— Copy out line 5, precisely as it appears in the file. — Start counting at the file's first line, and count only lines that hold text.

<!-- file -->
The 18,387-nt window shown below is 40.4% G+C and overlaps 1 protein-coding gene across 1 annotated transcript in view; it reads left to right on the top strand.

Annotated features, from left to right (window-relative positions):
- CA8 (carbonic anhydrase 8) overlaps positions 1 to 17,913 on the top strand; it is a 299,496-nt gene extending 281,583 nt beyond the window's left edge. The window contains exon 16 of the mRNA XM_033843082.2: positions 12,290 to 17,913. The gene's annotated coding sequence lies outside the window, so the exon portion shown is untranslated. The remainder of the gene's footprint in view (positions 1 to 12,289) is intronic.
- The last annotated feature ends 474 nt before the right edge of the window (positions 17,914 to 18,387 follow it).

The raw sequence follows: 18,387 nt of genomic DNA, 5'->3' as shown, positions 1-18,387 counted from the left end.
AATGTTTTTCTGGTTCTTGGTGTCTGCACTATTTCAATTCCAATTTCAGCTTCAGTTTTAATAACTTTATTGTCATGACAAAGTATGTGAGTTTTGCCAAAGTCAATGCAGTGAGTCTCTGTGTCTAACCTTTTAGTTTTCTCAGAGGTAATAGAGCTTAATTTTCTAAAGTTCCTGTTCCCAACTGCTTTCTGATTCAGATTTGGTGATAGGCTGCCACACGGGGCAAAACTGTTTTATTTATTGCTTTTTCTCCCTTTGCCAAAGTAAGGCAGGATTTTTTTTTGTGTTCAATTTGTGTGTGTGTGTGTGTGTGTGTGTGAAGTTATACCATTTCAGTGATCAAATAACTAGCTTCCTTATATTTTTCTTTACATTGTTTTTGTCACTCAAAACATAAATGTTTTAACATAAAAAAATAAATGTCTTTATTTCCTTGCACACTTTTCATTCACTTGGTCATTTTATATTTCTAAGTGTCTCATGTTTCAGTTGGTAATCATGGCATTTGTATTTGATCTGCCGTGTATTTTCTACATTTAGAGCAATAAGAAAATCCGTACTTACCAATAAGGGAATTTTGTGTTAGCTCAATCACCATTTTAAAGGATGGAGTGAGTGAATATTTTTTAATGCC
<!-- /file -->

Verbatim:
The raw sequence follows: 18,387 nt of genomic DNA, 5'->3' as shown, positions 1-18,387 counted from the left end.